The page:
Tips for Managing the Side Effects of Narcotic Painkillers


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Boosting your fiber intake is a smart idea when you're on opioids.
(HEALTH)
If over-the-counter drugs don't deliver enough pain relief, your doctor may prescribe an opioid—a narcotic. Opioids are either refined from the opium poppy plant, or have been artificially created to work in the same way. The most well known is the very powerful drug morphine.

Opioids can drastically lower pain messages being sent by the body to the brain, and then calm the brain's reaction to them—which in turn helps a patient deal better with the pain emotionally. Our bodies produce opioids naturally; we call them endorphins, and they are often associated with pleasurable things like a runner's high or sexual bliss.

When Your Doctor Won't Prescribe Narcotics
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Concerns about addiction have made some doctors gun-shy about prescribing pain meds  Read more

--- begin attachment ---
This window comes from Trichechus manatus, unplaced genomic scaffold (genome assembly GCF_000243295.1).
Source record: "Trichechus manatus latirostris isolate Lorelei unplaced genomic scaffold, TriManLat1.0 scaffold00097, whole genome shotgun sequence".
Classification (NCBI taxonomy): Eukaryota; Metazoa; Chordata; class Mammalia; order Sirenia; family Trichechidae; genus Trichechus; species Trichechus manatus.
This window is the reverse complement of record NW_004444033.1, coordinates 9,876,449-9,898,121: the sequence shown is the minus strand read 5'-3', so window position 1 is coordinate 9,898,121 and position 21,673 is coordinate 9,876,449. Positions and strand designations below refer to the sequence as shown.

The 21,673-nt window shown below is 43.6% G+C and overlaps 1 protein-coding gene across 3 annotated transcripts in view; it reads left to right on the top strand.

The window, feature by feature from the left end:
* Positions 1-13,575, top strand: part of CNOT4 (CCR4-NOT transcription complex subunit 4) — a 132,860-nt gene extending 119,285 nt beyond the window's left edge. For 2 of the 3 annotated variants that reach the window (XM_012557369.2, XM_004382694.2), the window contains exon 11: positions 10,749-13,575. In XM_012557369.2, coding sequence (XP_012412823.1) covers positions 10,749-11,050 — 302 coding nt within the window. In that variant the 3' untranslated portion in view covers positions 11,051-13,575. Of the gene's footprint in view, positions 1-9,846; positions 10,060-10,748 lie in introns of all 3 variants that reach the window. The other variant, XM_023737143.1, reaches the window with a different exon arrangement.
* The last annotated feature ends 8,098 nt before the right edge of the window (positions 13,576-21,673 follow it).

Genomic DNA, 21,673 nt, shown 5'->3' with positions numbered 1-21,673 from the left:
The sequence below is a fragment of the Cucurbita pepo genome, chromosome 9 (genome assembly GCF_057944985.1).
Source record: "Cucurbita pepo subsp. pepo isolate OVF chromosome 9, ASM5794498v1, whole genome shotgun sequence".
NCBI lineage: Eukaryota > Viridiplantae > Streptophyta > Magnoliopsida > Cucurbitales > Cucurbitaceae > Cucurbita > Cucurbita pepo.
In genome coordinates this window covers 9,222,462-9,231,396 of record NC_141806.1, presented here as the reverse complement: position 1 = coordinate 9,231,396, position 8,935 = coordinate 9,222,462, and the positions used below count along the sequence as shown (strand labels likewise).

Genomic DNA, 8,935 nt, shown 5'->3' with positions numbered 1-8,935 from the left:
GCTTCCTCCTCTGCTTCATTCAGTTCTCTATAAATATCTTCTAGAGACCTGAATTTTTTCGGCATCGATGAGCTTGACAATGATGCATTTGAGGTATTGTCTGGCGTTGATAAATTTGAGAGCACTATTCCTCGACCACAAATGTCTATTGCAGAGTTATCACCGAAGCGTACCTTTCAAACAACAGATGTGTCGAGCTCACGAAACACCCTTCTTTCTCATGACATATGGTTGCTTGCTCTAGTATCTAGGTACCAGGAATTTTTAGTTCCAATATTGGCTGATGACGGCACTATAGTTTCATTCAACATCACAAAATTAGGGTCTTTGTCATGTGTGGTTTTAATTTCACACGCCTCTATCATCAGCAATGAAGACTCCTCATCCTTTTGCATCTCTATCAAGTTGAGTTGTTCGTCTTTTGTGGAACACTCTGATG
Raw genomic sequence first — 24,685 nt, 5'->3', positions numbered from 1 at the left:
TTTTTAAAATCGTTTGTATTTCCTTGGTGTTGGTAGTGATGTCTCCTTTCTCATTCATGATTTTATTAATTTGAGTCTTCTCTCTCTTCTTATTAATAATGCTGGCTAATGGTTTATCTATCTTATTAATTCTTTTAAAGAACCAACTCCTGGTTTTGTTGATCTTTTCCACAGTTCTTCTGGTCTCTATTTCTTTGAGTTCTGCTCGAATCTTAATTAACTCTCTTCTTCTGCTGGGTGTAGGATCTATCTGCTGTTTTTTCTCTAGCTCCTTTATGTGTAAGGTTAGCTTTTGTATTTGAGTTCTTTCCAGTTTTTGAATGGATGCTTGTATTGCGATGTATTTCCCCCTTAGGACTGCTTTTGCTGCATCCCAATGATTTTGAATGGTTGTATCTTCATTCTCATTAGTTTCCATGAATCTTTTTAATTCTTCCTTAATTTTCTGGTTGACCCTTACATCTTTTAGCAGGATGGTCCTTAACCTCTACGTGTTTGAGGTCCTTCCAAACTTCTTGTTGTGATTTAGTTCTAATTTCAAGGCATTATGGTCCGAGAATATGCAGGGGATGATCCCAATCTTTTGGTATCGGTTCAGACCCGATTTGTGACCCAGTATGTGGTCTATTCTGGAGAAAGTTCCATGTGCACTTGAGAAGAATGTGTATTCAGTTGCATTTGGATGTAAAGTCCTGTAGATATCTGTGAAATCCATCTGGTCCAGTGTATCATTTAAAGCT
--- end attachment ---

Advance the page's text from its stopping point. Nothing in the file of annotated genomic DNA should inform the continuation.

Addicts seek narcotics for a variety of benefits, including a high, although many patients do not experience this effect. Chronic pain patients are generally looking for another kind of relief.

Opioids only help with pain, not its cause
But it's important to remember that opioids only suppress pain. "Opioids don't work on the source of the pain like NSAIDs—which can reduce inflammation—do," says Jeffrey Goldstein, MD, director of the Spine Service at New York University's Hospital for Joint Diseases. "Instead they just mask the pain and help you deal with it."

Unlike NSAIDs, there is no ceiling dose at which opioids stop working. Users can become tolerant and require more for the same effect. (Among addicts, this can lead to phenomenal intake as tolerance builds and the high becomes more elusive.)

Opioids do have side effects
Even when not abused, opioids do have side effects including:

  • Constipation
  • Respiratory depression (slowed rate of breathing, one of the more serious concerns)
  • Nausea
  • Vomiting
  • Drowsiness
  • Dizziness
  • Weakness
  • Dry mouth
  • Confusion
  • Difficulty urinating
  • Itching
Since side effects can differ from drug to drug, doctors may rotate patients through different medications.


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Last Updated: May 30, 2008

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